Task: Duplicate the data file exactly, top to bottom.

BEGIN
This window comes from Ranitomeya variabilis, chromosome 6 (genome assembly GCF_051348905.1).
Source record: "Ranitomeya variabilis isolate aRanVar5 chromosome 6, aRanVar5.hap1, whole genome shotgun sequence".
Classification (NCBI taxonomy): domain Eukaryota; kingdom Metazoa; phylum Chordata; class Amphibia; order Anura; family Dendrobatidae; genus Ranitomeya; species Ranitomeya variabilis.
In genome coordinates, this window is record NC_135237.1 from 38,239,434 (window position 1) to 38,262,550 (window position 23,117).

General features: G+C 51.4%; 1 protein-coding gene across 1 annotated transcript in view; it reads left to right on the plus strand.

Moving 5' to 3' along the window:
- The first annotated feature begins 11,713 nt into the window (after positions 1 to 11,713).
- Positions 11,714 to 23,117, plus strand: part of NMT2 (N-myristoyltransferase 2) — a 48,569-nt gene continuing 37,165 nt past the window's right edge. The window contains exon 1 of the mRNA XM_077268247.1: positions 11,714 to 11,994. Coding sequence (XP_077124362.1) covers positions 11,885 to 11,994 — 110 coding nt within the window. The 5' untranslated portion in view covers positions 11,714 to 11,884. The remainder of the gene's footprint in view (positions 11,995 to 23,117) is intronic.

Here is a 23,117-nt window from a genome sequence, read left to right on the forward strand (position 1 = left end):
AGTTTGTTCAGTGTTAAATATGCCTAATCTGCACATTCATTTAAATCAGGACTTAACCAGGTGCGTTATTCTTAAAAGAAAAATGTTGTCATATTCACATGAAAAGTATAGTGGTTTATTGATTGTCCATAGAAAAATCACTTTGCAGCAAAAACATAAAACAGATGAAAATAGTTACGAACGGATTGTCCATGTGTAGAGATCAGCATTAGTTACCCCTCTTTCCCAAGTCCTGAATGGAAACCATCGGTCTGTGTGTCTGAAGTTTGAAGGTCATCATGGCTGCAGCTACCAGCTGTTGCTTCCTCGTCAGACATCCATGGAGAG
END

This window comes from Ranitomeya variabilis, chromosome 6 (genome assembly GCF_051348905.1).
Source record: "Ranitomeya variabilis isolate aRanVar5 chromosome 6, aRanVar5.hap1, whole genome shotgun sequence".
Classification (NCBI taxonomy): domain Eukaryota; kingdom Metazoa; phylum Chordata; class Amphibia; order Anura; family Dendrobatidae; genus Ranitomeya; species Ranitomeya variabilis.
In genome coordinates, this window is record NC_135237.1 from 38,239,434 (window position 1) to 38,262,550 (window position 23,117).

General features: G+C 51.4%; 1 protein-coding gene across 1 annotated transcript in view; it reads left to right on the plus strand.

Moving 5' to 3' along the window:
- The first annotated feature begins 11,713 nt into the window (after positions 1 to 11,713).
- Positions 11,714 to 23,117, plus strand: part of NMT2 (N-myristoyltransferase 2) — a 48,569-nt gene continuing 37,165 nt past the window's right edge. The window contains exon 1 of the mRNA XM_077268247.1: positions 11,714 to 11,994. Coding sequence (XP_077124362.1) covers positions 11,885 to 11,994 — 110 coding nt within the window. The 5' untranslated portion in view covers positions 11,714 to 11,884. The remainder of the gene's footprint in view (positions 11,995 to 23,117) is intronic.

Here is a 23,117-nt window from a genome sequence, read left to right on the forward strand (position 1 = left end):
AGTTTGTTCAGTGTTAAATATGCCTAATCTGCACATTCATTTAAATCAGGACTTAACCAGGTGCGTTATTCTTAAAAGAAAAATGTTGTCATATTCACATGAAAAGTATAGTGGTTTATTGATTGTCCATAGAAAAATCACTTTGCAGCAAAAACATAAAACAGATGAAAATAGTTACGAACGGATTGTCCATGTGTAGAGATCAGCATTAGTTACCCCTCTTTCCCAAGTCCTGAATGGAAACCATCGGTCTGTGTGTCTGAAGTTTGAAGGTCATCATGGCTGCAGCTACCAGCTGTTGCTTCCTCGTCAGACATCCATGGAGAG